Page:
Mystery of the Curve’s Urinal
Russ Klisch and I set out to rescue a massive old urinal from a tavern about to be torn down. Then things got complicated.
One Friday morning in December, this message appeared in my inbox:
“I have the key from Wiechman to get into the Curve. Will head over there tomorrow after the Santas get out of our place and I’ll see if the urinal can be saved.”
I suppose this could stand a bit of explanation.
The communication was from Russ Klisch, the owner of Lakefront Brewery. The Curve, at 1634 N. Water St. was an old tavern that was about to be torn down for redevelopment as The Rhythm apartments. I had written a farewell review to the bar in September, mentioning the giant urinal that had been in the place for a very long time, and included a photo of it with my story. I called it the “walk-in urinal,” so huge was it.
Russ thought it would be an interesting artifact for his brewery, so he had contacted Jim Wiechmann, the landlord, to see if the porcelain utensil could be salvaged and to arrange to get the keys. But our adventure had to wait for the Santas — hundreds of them on bicycles for the annual Santa Rampage — to clear out of the Lakefront Brewery before we could start on our way.
“Just another day at Lakefront Brewery,” Russ said.
Once the Santas had dispersed, Russ and I gathered tools from the brewery’s workshop and headed across the river to N. Water St. see if we could capture our most unusual prize.
Standing at 45 inches tall, 14 inches deep at the top and 18 inches wide, the urinal dwarfs modern units. This unit was big, imposing, commodious, all-encompassing, and rather forgiving of careless aim. “It’s a can’t-miss urinal,” Russ said.
We did not expect it to be an easy chore to remove the behemoth from the spot it had occupied almost certainly for over a century — and likely a generation more than that. For one thing, the base of the appliance was cemented into the floor. And beneath the cement, we would soon learn, was yet another floor of terrazzo encasing the fixture. The thing was sunk a good five inches beneath the floor level.
I thought it would be a good idea to attack it from below the floorboards, but Russ pointed out there was no basement beneath the structure, and from the looks of it, no crawl space either.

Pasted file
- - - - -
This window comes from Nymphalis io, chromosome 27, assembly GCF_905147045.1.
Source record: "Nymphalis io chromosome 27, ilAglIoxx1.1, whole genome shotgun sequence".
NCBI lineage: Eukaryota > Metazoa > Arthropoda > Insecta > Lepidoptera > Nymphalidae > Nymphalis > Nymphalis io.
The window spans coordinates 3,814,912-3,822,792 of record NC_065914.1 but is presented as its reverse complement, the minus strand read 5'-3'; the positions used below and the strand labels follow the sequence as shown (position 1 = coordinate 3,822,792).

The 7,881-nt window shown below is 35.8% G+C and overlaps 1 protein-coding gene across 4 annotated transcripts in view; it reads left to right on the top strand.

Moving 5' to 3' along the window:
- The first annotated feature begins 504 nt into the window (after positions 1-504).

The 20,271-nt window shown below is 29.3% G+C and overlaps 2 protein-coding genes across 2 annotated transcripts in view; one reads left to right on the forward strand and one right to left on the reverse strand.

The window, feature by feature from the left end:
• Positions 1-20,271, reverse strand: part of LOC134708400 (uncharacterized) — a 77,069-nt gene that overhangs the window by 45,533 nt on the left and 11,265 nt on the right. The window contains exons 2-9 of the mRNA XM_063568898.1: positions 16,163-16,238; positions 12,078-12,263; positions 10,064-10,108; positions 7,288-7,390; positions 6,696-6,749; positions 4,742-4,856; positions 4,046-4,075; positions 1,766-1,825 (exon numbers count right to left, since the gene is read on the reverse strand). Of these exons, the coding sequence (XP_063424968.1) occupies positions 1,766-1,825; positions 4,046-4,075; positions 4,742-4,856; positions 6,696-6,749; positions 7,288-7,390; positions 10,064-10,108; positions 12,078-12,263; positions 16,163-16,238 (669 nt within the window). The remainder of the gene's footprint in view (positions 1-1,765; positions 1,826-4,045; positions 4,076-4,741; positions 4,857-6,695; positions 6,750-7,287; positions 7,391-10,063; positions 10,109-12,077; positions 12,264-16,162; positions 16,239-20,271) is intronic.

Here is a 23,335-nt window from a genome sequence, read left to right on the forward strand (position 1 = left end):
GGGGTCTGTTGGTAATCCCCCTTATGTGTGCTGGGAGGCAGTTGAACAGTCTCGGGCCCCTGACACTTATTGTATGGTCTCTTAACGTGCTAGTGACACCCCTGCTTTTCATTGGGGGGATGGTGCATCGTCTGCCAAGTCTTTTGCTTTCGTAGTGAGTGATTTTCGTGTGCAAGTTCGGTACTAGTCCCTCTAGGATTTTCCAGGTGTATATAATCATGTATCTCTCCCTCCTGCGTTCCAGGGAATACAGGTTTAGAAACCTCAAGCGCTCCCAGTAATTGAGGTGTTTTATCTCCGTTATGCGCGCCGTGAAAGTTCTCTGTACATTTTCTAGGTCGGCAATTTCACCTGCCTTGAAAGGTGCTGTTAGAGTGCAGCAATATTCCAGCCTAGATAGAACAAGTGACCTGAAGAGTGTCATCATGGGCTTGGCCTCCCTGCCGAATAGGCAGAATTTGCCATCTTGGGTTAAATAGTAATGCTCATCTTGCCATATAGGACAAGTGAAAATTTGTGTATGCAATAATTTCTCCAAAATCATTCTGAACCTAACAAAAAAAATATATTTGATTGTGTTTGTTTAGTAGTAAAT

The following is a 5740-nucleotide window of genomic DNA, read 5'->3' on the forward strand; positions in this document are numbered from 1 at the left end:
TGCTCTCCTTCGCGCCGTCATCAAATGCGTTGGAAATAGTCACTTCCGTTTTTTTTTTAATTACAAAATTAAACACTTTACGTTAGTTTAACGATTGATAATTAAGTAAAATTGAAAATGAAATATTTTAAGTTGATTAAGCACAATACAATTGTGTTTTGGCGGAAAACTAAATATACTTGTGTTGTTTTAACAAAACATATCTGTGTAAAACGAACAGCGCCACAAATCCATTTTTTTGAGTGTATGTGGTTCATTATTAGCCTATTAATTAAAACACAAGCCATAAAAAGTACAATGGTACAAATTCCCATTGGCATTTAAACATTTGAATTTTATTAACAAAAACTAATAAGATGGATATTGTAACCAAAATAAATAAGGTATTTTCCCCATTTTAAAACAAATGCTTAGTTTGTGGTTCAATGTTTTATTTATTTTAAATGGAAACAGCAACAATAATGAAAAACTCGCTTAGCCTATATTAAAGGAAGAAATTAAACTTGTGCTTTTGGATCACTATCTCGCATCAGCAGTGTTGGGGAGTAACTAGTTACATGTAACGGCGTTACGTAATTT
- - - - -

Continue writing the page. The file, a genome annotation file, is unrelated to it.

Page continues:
And so we opted for sledgehammers. Armed with them, Russ and I took turns pounding away at the flooring that encased the urinal. Gradually the layers of concrete chipped away, revealing that terrazzo layer. A few hearty whacks began to cause cracks in the terrazzo, and shortly thereafter large chunks crumbled away into a void beneath the floor.
Now we expected to face the challenging part — digging beneath the urinal and cutting the pipe that certainly connected the unit to the building’s sewer drain.
But first, I gave the urinal a little pull to see how much resistance I could feel as I tried to pull it from the wall.
There was no resistance. The unit practically fell to the floor.
Russ and I wheeled a dolly into place, set down some protective covering to keep the urinal from getting chipped, and carefully tilted it away from the wall.
Cutting the drainpipe was not to be required. There was no pipe beneath the urinal.
For all these years, it had drained straight into the earth beneath the building, and was probably responsible for the considerable sagging noticeable in the exterior and interior of the old building, not to mention the smell.
We hauled the urinal out to Russ’s truck, and loaded it up for a trip to the brewery, where Russ hopes to restore it and return it to use there.
He is thinking of converting it to a “waterless urinal” (in a way that’s what it was). This time, however, it will be connected to a drain.
Before we departed, I took a few photographs of the interior of the very old building, including the upstairs living units. Here is your last look at the Curve, which surely had the city’s most unusual tavern urinal.
Last Look at the Curve